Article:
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TE KANAWA (Waikato, Ngati Mahuta, Ngati Naho)
I am looking for information on the ancestors, siblings and descendants of Te Kanawa, who was one of the eight paramount chiefs of the Waikato, and a close confederate of Potatau Te Wherowhero.
Note that this is not the Te Kanawa of Ngati Te Kanawa, nor is he Te Kanawa of Ngati Maniapoto. He is often mentioned at taking part in battles with Te Wherowhero and Kiwi, especially when they were in Kawhia. He is also (almost certainly) the Te Kanawa who signed the Treaty at Kawhia.
I have read Landmarks of the Tainui, Tainiu (by Kelly) and Nga Iwi O Tainui (and also Taua, by Angela Ballara), however all I can find is that his sister was Parekohu and his mother was Te Rahuruake (p. 120 of "King Potatau" by Pei Te Huruniu). He also had a niece or daughter Te Rangiata, who is probably my six-times-great grandmother.
It is the "probably" here that I am trying to resolve.
I have started several Wikipedia pages about all this. Feel free to edit them, especially if you find any mistakes!
and the links therein.
Kia ora John
If your hapu's are correct, then the Te Kanawa you speak of in indeed Potatau Te Wherowhero's close friend. There is a very intersting story that Potatau relates in a book I read recently but cannot remember the name.
I remember the story because the incident happened basically on my back door step.
Te Kanawa told Potatau that he and some of his hunting companions were on a hunting expidition on the highest point of the ranges visible to the left when entering Huntly from the north.
While sleeping in the early hours he heard singing, voices talking, men women and children. He thought that cannot be a war party as they have woman and children with them. They cannot be travellers because they would not dare travel that route by night.
His questions were answered when light from the campfire suddenly illuminated the bush in front of their sleeping party and a group of patupaiarehe appeared. His entire group lay there in terror unable to move. Te Kanawa being chief realised that he must do something so he removed his jewellery, necklaces, ear-rings etc and tied them to a stick then passing them to the visitors.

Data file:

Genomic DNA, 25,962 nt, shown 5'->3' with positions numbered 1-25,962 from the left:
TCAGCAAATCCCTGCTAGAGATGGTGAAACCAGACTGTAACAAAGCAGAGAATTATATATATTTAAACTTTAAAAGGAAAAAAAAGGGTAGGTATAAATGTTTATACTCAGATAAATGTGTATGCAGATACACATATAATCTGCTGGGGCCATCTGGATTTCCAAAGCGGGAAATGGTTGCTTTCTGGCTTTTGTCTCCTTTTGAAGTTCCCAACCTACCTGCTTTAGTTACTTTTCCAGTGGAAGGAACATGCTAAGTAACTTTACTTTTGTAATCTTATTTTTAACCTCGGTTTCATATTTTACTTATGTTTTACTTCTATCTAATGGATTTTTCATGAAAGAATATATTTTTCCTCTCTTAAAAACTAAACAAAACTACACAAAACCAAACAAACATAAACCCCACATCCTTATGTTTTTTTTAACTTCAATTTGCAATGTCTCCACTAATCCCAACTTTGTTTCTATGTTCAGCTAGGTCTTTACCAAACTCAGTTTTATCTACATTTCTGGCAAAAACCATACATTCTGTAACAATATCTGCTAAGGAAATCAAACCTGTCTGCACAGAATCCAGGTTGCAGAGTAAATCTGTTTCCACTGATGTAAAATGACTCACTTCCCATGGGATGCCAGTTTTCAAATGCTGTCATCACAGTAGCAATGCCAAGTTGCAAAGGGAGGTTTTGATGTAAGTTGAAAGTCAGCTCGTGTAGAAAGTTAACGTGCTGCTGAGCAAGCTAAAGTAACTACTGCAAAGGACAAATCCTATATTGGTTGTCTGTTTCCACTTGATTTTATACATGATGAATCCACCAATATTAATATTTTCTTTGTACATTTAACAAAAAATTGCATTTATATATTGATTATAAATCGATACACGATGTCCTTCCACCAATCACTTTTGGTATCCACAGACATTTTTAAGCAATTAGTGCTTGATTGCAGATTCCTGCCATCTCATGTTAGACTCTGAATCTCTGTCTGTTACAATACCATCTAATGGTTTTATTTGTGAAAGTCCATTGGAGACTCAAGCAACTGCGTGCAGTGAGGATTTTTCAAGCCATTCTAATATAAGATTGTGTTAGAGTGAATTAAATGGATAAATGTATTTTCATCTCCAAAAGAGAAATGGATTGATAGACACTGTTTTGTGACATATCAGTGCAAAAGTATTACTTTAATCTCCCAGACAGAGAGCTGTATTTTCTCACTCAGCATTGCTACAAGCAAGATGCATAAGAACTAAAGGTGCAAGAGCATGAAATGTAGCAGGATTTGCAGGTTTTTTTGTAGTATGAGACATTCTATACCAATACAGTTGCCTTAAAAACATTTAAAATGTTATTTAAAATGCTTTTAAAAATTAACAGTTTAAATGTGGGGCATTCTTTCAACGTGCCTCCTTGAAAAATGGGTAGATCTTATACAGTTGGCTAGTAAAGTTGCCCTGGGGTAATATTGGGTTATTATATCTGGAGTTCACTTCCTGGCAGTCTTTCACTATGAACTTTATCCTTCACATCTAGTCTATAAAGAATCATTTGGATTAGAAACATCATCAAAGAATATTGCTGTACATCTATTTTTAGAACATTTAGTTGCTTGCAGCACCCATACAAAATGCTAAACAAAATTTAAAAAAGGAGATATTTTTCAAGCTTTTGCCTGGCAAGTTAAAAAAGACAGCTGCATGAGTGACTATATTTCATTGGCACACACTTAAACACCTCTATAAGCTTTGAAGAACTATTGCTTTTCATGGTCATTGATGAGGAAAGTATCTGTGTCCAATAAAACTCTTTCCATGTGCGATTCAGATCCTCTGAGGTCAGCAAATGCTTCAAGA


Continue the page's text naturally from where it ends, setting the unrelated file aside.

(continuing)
The visitors took the taonga and using some unknow method made castings of the taonga and returned them to the chief. The term used by one story teller is that the "shadows were taken". others state that castings were made from clay or compacted dirt. After this they left peacefully singing and talking as they had before they arrived.
A fascinating story to be sure as neither men were known for telling tall stories and because I know where this place actually is. No Patupaiarehe there now because all the bush is gone however, very interesting all the same.
Ko Pare-ngaa-ope(f) # = Ko Te Aho-o-te rangi(m) also spelt
A raua tamariki
Ko Te Whakapakinga
Ko Ranga Whenua
Bro you got to look a little bit harder, an old maori saying bro is this
â€œ a slave dose the working and the Master dose the thinkingâ€
and this is the moral of the story
If the bees work hard, ohhhhh how sweet is the HONEEEEEY
This is not what your looking for but another link in the chain
Wiremu Te Morehu Maipapa Te Wheoro. Who was known also as William Morris or Wiliam Rehu.
His Mother was Ngapawa and his father was Te Kanawa
Ngapawa was a direct descent from Te Whatu o te rangi or
Te Aho o te rangi and Parengaope. Te Wheoro was a chief of Ngati Naho another chief was Haripapa Te Po
Got got some more if your interested
tena koe hotutaua
ae do you have the line te wharerangi and mataahu or mataahua?
I am searching for great-grandma tamera edwards or te huia, she was buried at waipapa marae kawhia. I'm looking for her side. Last I saw nana tamera at aotea homestead, kawhia.
I think she has closed links to
te aho o te rangi = parengaope
Edited by - pono on Jan 17 2007 07:55:57 AM